What is the relationship between Executive Function and language development?
Caroline Rowland was an invited discussant at the International Association for the Study of Child Language, Lyon, France July 2017.
Executive function (EF) is a term used to define the cognitive skills which enable us to co-ordinate processes and manipulate information and includes: Attention control, Inhibition, Working memory, Planning and Set shifting (Miyake et al., 2000). Studies into typically developing children and those with developmental disorders suggest a strong relationship between language and EF. However it is difficult to separate these out clearly. Bishop, Nation & Patterson (2014) propose three possible causal models between EF and language: 1. Weak EFs lead to language development delay; 2. Language delay leads to weak EF or 3. A concurrent relationship between language skills and EF skills exists but there is no causal relationship. Furthermore, it is not clear what aspects of language or EF have a more or less close relationship with each other. To examine these questions and further our understanding of how EFs might support child language development we present a range of papers in this symposium. Four speakers will explore: how variations in language-input during the earliest stages of development are related to variations in EF in typically developing (TD) children (paper 1), how EF, Theory of Mind and syntax development are related in TD children and children with autism (paper 2). The EF and language link and their relationship with motor skills and school achievement in children with developmental coordination difficulties (paper 3). The final paper argues for a causal role for language in EF development for both children born profoundly deaf and normally hearing children. Presentations by each speaker will be followed by a discussant led synthesis of the evidence by a leading researcher and then an audience led general discussion.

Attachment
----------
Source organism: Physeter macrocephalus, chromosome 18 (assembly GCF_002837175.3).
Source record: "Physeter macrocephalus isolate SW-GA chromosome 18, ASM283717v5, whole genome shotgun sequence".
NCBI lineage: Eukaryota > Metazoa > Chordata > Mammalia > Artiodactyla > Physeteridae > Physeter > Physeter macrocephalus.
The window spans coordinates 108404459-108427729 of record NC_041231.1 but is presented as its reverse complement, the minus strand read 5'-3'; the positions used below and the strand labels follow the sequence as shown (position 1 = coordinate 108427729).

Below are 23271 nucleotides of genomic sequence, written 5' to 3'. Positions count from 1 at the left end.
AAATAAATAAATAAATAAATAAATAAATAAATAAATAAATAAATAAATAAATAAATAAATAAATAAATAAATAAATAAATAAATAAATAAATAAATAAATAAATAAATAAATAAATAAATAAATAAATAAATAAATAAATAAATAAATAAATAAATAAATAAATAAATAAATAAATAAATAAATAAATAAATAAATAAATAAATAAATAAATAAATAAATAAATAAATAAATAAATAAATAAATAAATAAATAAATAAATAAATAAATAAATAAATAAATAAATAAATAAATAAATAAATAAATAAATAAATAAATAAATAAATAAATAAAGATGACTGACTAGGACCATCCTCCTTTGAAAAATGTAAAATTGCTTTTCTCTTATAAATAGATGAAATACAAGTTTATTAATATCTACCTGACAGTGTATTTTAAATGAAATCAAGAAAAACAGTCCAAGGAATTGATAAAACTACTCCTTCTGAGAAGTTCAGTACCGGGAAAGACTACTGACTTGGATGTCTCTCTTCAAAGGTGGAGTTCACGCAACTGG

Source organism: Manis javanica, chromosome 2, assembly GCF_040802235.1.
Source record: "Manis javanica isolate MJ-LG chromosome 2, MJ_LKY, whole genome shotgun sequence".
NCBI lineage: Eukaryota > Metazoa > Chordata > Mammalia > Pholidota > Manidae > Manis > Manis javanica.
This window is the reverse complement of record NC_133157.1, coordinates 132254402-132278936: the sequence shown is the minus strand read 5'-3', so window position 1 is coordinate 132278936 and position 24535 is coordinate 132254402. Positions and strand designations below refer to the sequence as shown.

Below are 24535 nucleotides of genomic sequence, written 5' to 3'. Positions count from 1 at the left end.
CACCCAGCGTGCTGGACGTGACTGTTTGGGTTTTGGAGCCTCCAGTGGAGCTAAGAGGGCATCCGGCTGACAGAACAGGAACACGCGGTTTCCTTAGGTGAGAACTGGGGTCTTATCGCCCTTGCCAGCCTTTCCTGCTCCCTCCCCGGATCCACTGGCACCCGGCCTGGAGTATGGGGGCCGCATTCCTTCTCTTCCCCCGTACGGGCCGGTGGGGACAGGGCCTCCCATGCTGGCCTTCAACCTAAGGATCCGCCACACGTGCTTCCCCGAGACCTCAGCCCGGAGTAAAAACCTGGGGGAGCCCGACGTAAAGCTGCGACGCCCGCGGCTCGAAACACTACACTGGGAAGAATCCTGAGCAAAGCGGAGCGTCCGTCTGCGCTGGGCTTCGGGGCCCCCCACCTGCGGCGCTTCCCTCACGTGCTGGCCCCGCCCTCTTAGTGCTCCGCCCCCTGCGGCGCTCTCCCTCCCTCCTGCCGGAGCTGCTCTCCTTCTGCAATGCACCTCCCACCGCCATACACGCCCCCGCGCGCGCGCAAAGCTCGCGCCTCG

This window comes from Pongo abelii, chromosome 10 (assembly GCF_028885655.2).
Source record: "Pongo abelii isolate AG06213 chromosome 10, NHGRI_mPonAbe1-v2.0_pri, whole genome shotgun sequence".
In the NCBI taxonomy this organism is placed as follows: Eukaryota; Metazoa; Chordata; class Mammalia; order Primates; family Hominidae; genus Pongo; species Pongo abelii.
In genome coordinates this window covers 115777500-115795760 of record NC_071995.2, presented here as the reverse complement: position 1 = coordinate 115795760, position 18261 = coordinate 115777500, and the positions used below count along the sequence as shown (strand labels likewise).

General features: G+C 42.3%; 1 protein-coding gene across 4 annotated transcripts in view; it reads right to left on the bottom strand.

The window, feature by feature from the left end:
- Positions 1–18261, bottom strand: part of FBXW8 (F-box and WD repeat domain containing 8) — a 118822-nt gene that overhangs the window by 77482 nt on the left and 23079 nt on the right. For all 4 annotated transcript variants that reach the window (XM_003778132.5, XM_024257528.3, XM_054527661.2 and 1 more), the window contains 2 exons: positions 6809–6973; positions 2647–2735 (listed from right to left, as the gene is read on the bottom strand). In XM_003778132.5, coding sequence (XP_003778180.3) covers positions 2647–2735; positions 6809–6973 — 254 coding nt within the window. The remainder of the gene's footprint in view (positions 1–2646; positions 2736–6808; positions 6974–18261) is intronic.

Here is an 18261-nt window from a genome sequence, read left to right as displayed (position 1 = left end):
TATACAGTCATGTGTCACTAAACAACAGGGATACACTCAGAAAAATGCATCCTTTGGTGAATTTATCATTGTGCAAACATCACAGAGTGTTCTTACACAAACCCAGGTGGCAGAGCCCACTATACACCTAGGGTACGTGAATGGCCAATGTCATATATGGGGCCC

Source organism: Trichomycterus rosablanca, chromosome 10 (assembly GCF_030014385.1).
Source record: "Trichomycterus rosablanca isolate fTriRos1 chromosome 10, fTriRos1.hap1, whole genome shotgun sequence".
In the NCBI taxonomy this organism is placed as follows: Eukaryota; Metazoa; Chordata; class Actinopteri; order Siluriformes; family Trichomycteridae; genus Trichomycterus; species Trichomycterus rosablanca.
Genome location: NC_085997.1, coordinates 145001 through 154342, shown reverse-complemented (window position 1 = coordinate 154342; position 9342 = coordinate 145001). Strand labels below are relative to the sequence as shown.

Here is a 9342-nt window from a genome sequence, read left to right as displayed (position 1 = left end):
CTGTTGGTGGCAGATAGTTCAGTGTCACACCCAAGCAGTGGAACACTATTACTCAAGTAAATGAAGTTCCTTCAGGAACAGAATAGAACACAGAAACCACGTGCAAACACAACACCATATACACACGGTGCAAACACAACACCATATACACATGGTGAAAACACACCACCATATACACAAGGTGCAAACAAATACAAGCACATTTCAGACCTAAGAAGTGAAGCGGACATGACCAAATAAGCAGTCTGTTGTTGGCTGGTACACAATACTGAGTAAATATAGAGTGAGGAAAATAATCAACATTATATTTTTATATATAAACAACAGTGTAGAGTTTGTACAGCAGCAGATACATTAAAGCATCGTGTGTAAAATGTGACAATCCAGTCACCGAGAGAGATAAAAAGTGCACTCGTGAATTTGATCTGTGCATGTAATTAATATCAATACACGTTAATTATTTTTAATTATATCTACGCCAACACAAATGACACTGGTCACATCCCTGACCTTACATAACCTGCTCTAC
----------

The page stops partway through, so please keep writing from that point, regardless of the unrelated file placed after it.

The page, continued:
Rowland, C. What is the relationship between Executive Function and language development?, Paper presented at the International Association for the Study of Child Language, Lyon, France, July 2017